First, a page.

A Quick Guide to the 4cs of Diamonds
Learn what makes diamonds valuable before you buy a
The brightest part in many a woman's life is diamond. It's an allotropic form of carbon and (paradoxically), one of the darkest elements in the periodic
table. Yet, it's one of the most desired and most brilliant forms on Earth.
The most fought for of all the gems, diamonds, have a long romancing
history. Welcome to the exciting world of diamonds.
|In addition to diamond's carat, clarity and color, the
cut is the most important,
ideally being of 57 cut and polished faces - 33 on the top and 24 on the bottom.
Diamonds in History and Today
Diamonds have had a bloody history right from Cleopatra to the famed Koh-I-Noor. This famous diamond, at the
earliest recorded date in 1526 AD, weighed 793 carats before being reduced to 186 carats by the lapidary
Today De Beers monopolizes most of the world's diamond production and trade, which is around 130 million carats
annually, according to some estimates.
A diamond is weighed in units of carats. The carat originally meant the weight of
one carob seed. However, the present standard carat is metric and equals 0.2 grams (200 milligrams) in mass, or
1/42 of an ounce. See more below, under Carat heading.
What are the 4Cs of
If you have ever taken an interest in diamonds, or have bought one, you would have heard of the 4Cs of diamonds.
What are the 4Cs?
Diamonds are mostly mined in South Africa, Russia, Australia and Botswana. They can't sold directly as such, as
they're raw - dirty looking and imperfect. Instead, they have to be professionally cut into chosen shapes, which
will then determine their individual value.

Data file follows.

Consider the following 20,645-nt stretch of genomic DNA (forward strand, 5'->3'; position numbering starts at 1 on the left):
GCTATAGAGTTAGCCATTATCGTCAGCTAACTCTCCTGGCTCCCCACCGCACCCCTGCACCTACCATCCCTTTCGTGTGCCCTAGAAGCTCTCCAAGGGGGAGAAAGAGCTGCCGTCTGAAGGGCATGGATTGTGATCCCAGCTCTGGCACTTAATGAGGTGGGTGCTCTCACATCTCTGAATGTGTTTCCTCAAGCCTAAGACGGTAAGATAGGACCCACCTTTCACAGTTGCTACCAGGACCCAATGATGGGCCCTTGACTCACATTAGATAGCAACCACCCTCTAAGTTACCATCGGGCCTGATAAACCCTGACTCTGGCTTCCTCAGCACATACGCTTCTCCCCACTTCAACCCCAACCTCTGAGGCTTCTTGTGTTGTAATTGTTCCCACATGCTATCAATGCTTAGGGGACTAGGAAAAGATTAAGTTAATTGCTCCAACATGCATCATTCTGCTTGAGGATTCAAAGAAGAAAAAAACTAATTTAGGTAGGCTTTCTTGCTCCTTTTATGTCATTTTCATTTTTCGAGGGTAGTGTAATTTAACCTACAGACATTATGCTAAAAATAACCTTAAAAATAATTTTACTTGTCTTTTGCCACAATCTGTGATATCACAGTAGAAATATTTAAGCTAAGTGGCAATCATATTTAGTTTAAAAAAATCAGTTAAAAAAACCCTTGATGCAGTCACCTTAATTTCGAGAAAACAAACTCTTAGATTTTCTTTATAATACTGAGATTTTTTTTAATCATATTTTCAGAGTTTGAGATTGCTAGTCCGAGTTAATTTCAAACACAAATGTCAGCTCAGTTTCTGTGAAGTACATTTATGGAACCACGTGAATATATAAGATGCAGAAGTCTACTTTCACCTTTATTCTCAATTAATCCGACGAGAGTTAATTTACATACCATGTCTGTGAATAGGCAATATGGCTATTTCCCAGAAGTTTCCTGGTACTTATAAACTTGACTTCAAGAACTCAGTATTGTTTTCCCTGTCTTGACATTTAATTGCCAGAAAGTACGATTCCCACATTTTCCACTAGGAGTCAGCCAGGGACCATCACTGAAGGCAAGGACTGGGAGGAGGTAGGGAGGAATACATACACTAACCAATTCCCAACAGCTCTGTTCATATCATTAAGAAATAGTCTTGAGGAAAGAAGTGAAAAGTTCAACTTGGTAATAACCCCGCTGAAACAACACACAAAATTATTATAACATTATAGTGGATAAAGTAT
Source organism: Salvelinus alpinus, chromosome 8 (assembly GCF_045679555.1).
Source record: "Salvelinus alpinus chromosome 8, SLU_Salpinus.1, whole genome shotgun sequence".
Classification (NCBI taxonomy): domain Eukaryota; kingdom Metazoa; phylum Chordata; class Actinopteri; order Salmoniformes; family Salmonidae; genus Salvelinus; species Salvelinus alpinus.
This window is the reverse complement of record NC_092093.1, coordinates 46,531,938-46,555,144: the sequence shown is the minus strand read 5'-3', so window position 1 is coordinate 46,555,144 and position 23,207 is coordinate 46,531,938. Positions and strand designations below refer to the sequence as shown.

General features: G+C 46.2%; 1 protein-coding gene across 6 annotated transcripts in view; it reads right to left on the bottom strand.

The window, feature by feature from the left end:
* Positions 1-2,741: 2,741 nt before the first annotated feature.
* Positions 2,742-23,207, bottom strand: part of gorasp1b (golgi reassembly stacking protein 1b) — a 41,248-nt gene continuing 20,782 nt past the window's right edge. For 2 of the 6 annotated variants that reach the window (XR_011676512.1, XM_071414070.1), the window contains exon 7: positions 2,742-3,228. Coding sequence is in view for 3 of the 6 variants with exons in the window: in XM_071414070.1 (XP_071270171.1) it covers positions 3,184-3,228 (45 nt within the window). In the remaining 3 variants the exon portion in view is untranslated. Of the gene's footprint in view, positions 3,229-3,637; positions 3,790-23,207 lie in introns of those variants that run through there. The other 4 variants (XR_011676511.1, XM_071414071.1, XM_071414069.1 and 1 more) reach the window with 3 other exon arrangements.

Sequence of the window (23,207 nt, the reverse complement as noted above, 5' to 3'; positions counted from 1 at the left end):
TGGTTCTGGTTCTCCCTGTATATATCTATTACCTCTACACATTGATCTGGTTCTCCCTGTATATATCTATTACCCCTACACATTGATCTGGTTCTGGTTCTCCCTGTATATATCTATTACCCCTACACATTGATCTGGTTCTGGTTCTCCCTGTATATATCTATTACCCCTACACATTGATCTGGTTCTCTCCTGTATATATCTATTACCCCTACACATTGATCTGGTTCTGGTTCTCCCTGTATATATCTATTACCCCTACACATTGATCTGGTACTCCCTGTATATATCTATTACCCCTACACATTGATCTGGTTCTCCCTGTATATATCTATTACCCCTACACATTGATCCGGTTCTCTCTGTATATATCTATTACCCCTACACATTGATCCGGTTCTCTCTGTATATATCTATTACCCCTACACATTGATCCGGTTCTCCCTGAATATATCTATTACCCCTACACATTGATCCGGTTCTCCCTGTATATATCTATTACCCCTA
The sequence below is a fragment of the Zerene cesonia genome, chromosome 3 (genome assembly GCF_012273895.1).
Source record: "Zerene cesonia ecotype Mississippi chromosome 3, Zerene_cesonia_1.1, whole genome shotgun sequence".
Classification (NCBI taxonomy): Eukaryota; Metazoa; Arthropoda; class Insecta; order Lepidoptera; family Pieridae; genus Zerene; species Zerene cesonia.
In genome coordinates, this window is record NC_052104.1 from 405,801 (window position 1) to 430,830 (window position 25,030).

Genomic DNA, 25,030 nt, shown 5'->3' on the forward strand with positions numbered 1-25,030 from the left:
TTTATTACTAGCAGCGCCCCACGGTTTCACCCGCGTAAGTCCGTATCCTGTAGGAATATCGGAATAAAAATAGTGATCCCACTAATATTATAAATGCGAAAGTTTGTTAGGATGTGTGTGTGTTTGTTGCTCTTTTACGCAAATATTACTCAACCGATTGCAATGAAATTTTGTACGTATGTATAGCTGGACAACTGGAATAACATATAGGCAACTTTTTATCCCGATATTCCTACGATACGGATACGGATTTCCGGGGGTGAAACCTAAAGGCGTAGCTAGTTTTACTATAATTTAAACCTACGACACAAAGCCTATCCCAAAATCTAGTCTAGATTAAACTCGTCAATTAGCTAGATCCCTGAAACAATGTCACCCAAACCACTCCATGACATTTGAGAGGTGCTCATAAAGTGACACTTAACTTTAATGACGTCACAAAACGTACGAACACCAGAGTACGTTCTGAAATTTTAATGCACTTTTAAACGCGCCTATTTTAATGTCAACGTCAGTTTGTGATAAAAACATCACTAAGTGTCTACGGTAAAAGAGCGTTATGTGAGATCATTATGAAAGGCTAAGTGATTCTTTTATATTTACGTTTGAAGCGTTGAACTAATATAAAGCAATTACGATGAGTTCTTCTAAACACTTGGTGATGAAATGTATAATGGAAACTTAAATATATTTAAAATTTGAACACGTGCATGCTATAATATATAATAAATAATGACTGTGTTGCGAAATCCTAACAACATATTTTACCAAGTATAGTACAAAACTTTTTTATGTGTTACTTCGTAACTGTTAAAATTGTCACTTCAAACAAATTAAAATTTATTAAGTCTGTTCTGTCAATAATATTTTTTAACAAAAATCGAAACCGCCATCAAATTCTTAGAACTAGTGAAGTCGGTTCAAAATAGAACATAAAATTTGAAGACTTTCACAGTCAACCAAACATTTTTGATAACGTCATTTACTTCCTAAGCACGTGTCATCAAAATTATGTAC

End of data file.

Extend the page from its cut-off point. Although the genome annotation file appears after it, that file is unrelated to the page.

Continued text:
The 4Cs stand for: carat, clarity, color and cut of diamonds. These four characteristics of
each diamond determine the quality and price of these gems. Here's some more info about each of these
When it comes to weight, one carat equals 0.2 g (grams), or 200 mg (milligrams) in metric measures. This is
important to know when you want your diamond's weight expressed in grams.
However, one carat is usually divided into 100 points, to make it more precise in measuring the actual weight of
diamond. Thus, for example, one quarter of a carat equals 25 points and it's written as 0.25 ct. You will find that
a diamond's weight is almost always in fractions of carats.
The next thing that matters for diamond's value is its clarity. The clearer the diamond, the more brilliant it
is, and the higher is its value. Tiny inclusions (impurities due to presence of other minerals) mask the
When determining the cost of a diamond, the numbers of inclusions, their colors, and their positions are
considered. Fewer inclusions in the stone mean greater is the reflection (brilliance) and higher is the value.
Diamond's clarity is graded on the scale from I3 to VVS1, starting from
Very Noticeable Inclusions to Very, Very Slightly Included, listed in decreasing order.
The best color for a diamond is having no color. White light passed through it will come out in rainbow
colors. Although most diamonds look colorless they are slightly yellow or brown with subtle shades. Proximity to
being colorless raises the value.
But there are exceptions to this, especially when it comes to larger diamonds of fancy color. This is sometime
reflected in the extremely high prices fetched by such diamond sales at auctions.
Cut is the dictator of a diamond’s value. A best cut diamond reflects all the light without allowing it to pass
through, giving it the brightest of shines. The best cut diamond has 57 facets (cut and polished faces) with 33 of
them being on the top half, crown, and the rest on the pavilion, bottom half.
Mathematically this gives diamond the total reflection. The best cut diamond will have a round shape with
the pavilion having an included angle 600, albeit there is a complex guidance chart for cutting diamonds.